Pig-tailed, snortin’ pumpkin

A pig-tailed, snorting, snoring, pumpkin sat next to me inside the six room train compartment on the way from Berlin to Prague in the Czech Republic.

It was a belly-bulging man wearing a bright orange sweater. His sparse hair was secured  with a rubber band.

I never got to know him; he slept for four hours.

The other four people kept to themselves, reading or looking out the window, being sure not to have any eye contact with me.

It’s the strangest human trait. I’ve asked it before: why don’t humans interact when we are sitting practically knee to knee in a cramped place, or in a tiny elevator close enough to lean in for a kiss?

I usually break the spell because I have a feeling other people feel the same way. I did break the ice a bit and discovered that three of the others were two sisters and a brother on their way to explore Prague. One young lady got off the train in Dresden, Germany, and in her place a man got on and looked around, being careful not to make eye contact with anyone.

I got up and explored the restaurant car and met Nicky, a young woman on vacation from an intern position in London. She was with her friend, Julianna. Nicky and I discovered we were going to the same hostel, and we got off the train and walked to the hostel together. They were patient with me.

 

So now, I’m sitting here on the bed looking out at a beautiful apartment building across the narrow street. I’m in a hostel called, Fusion. I thought that sounded a bit like disco dancing.

The man who got me settled is a funny and gregarious guy. I know I’ll have some fun with him. It’s so nice to come across some one who doesn’t take everything so seriously and has  an easy laugh.

 

After getting settled in the room, I explored the city a bit, but walking around a few blocks. I came across a window museum of various historical decorating items including furniture, radios, typewriters, lamps and etc. It was interesting to see many items I remember from the 50s, 60s and 70s.

Then I found a Christmas market which has hand crafted items as in the Christmas markets in Germany, but they are different here, to reflect the Czech culture. Painted eggs and linen objects and toys, are examples.

I saw evidence that America has made inroads into the Prague, with McDonald’s. TJIF and many other brand names, as well.

In a day or so, I’ll make some trips to visit the beautiful architecture. This is mainly what I have wanted to see.

The day before yesterday, Marilyn and I saw the temporary display of Prussian architect  Karl Friedrich Schinkel, in Berlin.  We both admired his designs in many of the buildings we had seen in Berlin.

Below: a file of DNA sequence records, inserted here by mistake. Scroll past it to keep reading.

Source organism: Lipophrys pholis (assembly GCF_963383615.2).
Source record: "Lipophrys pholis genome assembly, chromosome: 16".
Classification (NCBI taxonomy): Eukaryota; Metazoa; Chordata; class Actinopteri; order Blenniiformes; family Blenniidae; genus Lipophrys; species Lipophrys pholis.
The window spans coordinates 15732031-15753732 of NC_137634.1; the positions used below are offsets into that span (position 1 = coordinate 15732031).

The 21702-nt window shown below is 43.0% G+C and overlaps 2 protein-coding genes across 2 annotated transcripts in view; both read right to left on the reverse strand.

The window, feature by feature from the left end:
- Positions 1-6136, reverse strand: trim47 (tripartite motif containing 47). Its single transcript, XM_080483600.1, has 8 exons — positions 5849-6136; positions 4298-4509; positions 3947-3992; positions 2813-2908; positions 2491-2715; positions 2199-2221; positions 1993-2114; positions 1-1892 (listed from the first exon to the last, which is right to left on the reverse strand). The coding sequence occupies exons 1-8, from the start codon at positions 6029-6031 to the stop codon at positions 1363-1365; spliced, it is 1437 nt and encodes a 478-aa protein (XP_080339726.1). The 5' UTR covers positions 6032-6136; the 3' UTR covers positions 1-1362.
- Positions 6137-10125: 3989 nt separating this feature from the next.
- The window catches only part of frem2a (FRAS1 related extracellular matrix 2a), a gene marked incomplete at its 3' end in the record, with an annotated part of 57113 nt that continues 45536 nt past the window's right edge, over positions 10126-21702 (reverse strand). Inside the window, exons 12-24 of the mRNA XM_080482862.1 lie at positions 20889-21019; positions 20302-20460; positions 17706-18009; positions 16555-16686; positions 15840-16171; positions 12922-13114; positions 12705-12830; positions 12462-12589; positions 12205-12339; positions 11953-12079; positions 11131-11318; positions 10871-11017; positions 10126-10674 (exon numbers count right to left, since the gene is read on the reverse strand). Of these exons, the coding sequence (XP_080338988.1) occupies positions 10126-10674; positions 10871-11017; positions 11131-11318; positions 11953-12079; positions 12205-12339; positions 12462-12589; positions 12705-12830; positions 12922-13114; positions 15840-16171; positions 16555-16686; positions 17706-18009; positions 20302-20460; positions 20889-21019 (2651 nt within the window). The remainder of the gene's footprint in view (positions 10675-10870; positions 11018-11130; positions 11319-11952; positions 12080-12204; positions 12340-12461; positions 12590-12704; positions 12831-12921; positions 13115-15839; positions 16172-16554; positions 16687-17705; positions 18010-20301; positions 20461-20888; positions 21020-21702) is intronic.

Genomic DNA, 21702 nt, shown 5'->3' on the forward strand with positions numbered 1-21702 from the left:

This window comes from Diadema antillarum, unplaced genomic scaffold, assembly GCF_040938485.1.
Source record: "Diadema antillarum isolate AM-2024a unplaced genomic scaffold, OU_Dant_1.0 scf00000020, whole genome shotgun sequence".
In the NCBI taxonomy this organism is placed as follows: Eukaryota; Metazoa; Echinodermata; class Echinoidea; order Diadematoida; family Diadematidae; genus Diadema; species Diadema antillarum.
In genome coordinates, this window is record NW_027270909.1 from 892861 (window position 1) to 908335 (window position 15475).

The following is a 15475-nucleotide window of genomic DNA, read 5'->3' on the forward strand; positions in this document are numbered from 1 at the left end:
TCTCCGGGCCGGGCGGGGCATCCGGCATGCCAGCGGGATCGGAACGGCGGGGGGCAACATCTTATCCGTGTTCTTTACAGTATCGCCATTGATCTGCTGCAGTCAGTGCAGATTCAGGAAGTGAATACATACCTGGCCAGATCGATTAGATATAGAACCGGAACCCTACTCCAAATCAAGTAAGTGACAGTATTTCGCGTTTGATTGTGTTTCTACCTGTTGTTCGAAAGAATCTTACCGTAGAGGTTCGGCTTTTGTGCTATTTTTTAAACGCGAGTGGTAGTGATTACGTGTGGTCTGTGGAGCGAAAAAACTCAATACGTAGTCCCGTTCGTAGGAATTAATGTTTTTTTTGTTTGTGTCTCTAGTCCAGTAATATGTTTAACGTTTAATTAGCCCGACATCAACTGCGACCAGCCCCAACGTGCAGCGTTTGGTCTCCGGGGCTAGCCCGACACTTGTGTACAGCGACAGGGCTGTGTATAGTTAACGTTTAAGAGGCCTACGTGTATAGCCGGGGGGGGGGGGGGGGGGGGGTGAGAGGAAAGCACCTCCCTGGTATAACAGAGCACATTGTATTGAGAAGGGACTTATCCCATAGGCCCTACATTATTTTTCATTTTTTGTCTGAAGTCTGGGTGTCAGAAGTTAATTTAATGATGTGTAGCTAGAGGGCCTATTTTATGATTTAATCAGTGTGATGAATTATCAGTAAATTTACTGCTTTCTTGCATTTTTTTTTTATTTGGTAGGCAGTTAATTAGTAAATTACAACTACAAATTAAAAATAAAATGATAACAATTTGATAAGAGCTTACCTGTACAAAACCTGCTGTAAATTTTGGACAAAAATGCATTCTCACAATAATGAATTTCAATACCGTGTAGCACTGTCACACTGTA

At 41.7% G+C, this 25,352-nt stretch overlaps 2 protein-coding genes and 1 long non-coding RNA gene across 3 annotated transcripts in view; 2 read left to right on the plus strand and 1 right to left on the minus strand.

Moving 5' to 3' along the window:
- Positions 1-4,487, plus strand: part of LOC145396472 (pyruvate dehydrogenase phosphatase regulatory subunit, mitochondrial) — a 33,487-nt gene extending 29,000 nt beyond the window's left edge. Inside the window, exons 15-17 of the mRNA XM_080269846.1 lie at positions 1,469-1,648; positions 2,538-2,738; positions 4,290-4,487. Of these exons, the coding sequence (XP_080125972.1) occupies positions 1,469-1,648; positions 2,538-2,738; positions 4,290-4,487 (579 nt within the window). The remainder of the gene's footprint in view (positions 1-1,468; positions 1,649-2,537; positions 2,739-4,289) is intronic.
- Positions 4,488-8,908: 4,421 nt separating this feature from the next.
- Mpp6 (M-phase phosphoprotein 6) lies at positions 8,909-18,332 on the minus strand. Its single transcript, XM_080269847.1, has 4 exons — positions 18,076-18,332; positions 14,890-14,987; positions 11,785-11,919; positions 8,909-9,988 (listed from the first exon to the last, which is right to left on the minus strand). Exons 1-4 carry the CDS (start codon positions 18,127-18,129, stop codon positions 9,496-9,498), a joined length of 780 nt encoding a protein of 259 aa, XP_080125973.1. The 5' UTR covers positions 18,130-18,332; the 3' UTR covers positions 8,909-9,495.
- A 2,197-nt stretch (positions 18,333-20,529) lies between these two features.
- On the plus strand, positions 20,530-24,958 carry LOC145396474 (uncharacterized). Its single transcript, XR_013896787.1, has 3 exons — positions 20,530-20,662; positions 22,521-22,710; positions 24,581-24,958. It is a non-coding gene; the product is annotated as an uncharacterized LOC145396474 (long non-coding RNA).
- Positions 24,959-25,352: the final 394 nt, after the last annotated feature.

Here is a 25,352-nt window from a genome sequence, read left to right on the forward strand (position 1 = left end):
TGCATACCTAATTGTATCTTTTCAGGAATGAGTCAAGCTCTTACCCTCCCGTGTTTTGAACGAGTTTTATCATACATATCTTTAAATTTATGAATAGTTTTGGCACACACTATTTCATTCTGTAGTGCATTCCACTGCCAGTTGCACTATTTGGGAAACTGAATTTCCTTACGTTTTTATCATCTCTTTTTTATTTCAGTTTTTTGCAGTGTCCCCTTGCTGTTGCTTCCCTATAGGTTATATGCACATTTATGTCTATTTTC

Schinkels’ exhibit showed the mans’ versatility and artistic gifts, in not only architecture, but in stage design, furniture, candelabras, chandeliers, glass objects, frames and paintings.

Queen Luise of Prussia, the wife of King Friedrich Wilhelm III. commissioned Schinkel to re-design her sleeping chamber (notice it isn’t called bedroom). He used a feminine color scheme of pink, light green and silver. He said silver was feminine and gold was masculine.  I must remember that.

The world lost a great artist when Schinkel died Oct. 9, 1841. He had a God-given talent.

The impressive collection in the museum had three floors of rooms dedicated to his work.

This morning Marilyn left for Colorado, when I left for Prague. She was working out the details of the last leg from Denver to Durango, and learned that flight was cancelled. So I’ll wait and hear how she got back. We had a great time touring and learning all about Berlin.

 

 

 

 

 

 

 

2 Responses to Pig-tailed, snortin’ pumpkin

  1. Sumi Sevilla Haru

    When I was in Prague in 1995, I was with an an AFL-CIO deleagtion to talk with actors, broadcasters, crafts people and other artists about working in a capitalist society. They were just leaving socialism, and were concerned about job security. We told them there’s no such thing for freelance artists. They were curious about our PBS system. We saw an opera performed by singers who always had a job, and, IMHO, the quality would have been much better if they had to compete for work.
    I bought a painting on the bridge of the castle at night.

    • Sumi: that would have been an interesting visit to Prague. I was impressed with the Swan Lake Ballet I saw last night. I think times have changed Prague since you were here last. The economy appears solid and there are many cultural opportunities now.

      There is a lot of building going on and I haven’t seen many street people and homelessness as I have seen in other countries on my journey.

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